Can you still be considered "frugal" if you buy organic food?
Of course you can!
Just because something is labeled "organic" doesn't mean it has to expensive. With a little determination and investigating, you too can lower the cost of your organic grocery bill.
Here are a few tips to help you:
Many non-perishables and sundry items can be bought online. This has some great benefits – not only do you get it delivered straight to your house but you also save on gas and get to take your time shopping, which can save you some serious money.
Use Google to find an online store that has your favorite organic brands. Just make sure to compare prices with shipping fees added in – many stores will inflate these fees to make up for their low prices.
Different fruits and vegetables are available at different times of the year. Typically, when produce is at its peak is also when it's cheapest. Buy as much as you can afford and then freeze or can anything you can't eat right away. If you need advice on how to process your surplus, there are many websites out there than can help you.
Join a Local Co-Op
A food co-op is a grocery store that is owned by its consumers. You will usually find the store full of natural and/or organic foods. Some require you to buy a membership or at least volunteer to be able to shop there while others will allow anyone to shop there and provide discounts to members.
Availability of products depends on the store. Some have bulk bins of dried fruit, grain, or beans. Others have large bags of flour or oats. Your best bet is to do a quick walkthrough of a co-op before joining and see if the savings would be worth your time and money.
Attend Your Local Farmer's Market
Most communities hold farmer's markets once a week from spring to fall. Farmers spread out their wares on tables in a parking lot or a field for consumers to peruse. You'll not only find fruits and vegetables but there's also the possibility of cheese, eggs, jellies/jams, and preserved foods, all fresh from the farm. Yum!
Join a CSA
A Community Supported Agriculture (CSA) is where a farmer offers a "share" of his crop to you for a certain fee. You pay at the beginning of the season and get a box of produce every week for 24 or 26 weeks depending on your area. This can be an expensive but very viable option for those that don't have the time to garden.
For those that may not be able to afford such luxuries, look into volunteering your time at the farm. Some farmers let you exchange your time for produce – you get a half or full share if you're willing to weed or help them harvest for so many hours a week.
You may also look into splitting a share with a family member or neighbor. This could bring the costs down to a more manageable amount, especially for those that are single or have a family members who are not big veggie eaters.
Befriend Your Neighbors / Gardening Friends
You'd be amazed at the generosity of friends and neighbors when it comes to harvest time. Many backyard farmers plant too much and are desperate to give away their homegrown veggies. Others will trade produce for your time – no one likes to weed and an extra set of hands is always welcomed!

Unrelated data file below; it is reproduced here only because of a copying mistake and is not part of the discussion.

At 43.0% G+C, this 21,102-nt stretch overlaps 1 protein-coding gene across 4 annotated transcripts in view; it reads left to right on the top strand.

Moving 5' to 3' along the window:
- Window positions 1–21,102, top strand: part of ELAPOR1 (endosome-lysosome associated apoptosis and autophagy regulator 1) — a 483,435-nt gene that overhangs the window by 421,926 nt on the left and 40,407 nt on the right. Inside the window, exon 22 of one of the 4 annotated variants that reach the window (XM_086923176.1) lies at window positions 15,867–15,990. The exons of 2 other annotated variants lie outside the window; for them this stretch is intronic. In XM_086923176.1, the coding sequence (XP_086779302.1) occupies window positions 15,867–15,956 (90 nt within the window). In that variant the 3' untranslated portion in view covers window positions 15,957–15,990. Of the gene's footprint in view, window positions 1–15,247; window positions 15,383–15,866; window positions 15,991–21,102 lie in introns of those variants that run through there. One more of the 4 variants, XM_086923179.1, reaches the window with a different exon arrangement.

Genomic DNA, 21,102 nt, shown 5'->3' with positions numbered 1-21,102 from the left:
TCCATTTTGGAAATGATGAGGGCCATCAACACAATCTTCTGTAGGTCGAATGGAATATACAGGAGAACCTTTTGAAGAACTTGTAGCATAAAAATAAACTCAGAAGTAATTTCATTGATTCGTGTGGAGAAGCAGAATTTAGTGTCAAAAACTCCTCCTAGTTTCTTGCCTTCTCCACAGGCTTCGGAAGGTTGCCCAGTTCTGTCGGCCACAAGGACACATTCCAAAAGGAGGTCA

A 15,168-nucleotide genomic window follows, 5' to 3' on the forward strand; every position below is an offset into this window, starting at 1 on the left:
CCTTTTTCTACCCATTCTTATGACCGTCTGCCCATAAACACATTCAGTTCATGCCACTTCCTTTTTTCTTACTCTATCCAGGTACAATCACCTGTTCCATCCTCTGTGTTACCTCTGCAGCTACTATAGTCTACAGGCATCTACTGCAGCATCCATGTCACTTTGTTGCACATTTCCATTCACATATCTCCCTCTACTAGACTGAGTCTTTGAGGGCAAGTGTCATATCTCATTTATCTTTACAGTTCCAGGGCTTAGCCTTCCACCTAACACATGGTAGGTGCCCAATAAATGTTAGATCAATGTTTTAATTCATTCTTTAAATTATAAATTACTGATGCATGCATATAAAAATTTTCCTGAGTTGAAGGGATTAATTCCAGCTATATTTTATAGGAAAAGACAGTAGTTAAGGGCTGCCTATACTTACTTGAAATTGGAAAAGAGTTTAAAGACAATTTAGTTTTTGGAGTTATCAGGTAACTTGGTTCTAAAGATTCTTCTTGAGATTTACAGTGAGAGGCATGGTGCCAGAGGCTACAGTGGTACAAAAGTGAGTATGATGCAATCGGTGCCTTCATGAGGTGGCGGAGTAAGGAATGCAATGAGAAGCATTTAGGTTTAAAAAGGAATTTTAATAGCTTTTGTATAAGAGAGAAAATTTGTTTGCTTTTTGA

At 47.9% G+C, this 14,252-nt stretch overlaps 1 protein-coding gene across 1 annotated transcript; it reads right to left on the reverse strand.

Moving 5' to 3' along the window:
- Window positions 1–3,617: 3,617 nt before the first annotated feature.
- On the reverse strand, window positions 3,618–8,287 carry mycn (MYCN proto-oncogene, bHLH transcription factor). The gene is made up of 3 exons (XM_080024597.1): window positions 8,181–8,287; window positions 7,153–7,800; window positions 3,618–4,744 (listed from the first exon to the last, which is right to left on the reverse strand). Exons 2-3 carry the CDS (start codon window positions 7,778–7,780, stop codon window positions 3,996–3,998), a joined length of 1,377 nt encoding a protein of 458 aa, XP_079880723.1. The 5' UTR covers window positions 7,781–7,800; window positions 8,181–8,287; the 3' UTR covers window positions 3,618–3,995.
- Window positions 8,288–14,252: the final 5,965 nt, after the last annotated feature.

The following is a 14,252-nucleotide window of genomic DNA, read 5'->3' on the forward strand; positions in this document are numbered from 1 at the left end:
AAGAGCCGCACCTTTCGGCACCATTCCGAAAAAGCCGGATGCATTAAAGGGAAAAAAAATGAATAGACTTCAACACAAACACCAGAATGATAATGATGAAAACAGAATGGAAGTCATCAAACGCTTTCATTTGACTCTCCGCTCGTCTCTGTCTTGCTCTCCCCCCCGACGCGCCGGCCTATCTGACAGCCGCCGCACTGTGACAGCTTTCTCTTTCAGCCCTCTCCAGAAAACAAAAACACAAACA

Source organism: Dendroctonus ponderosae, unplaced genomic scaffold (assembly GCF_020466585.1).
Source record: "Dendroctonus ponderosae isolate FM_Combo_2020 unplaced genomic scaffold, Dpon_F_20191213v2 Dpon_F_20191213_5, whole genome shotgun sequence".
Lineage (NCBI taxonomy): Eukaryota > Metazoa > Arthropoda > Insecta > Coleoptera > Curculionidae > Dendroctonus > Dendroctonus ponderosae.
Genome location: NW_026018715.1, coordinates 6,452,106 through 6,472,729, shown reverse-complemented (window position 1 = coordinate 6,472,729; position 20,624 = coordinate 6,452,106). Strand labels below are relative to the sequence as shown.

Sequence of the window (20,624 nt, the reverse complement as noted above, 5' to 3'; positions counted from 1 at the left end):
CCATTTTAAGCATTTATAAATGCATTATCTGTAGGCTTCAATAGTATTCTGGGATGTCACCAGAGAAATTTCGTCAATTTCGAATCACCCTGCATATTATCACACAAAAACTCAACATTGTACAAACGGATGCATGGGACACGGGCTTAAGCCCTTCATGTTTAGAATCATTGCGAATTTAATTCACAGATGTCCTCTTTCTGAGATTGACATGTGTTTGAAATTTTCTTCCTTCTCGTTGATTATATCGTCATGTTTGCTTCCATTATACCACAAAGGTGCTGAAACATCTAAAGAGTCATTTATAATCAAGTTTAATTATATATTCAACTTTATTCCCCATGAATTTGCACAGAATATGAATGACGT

If you have the space and time, grow some of your own food. Your time and patience will award you four-fold. Best of all, you know exactly what went into the making of that produce. Even if you can only do a planter box of lettuce and some herbs, every little bit helps!
If your space is small, you might want to look into Square Food Gardening, which advocates using combination of plants to make use of every inch of available garden space. You'd be surprise at what you can do with a small 3' by 3' space.
Raise Your Own Animals
This goes along with the previous tip – if you have the space and the time, raising your own meat (rabbits, chickens, quail, etc) can save you so much money! Of course, not many people have the space (or a lenient city housing code), so the next best thing is to….
Buy a Share of Meat
Just like you can buy a share in a farm, you can buy a share of cow, pig, sheep, turkey, or chicken. Different ranchers have different rules and distributions but most provide certain share sizes (quarter, half or full) and subscription lengths (three, six or twelve month periods).
Participating in a meat share gives you reassurance about where your meat is coming from. You know the farmer and you can see how the animals are raised, which makes for a really, really cool field trip for young kids!
Official certification costs money – money that many smaller organic farmers can't afford. This cheaper non-certified organic produce is just as healthy as the certified stuff.
To ensure you know what you're putting into your mouth, it's a good idea to get to know the farmer. Don't be afraid to ask the man or woman inside the roadside stand how the zucchini on sale were grown. You might just be surprised at what you find out!
Buying what's on sale means some weeks you're going to have interesting combination of foods. Now is the time to pull out your inner Iron Chef and figure out inventive ways to use what you have on hand to make a delicious meal for you and your family. You'd be surprised at what you can make!
This is the most important tip of all – be flexible! If you're planning an apple pie but you arrive at the store to find pears, not apples, on sale, then be willing to switch to a pear tart to save some money.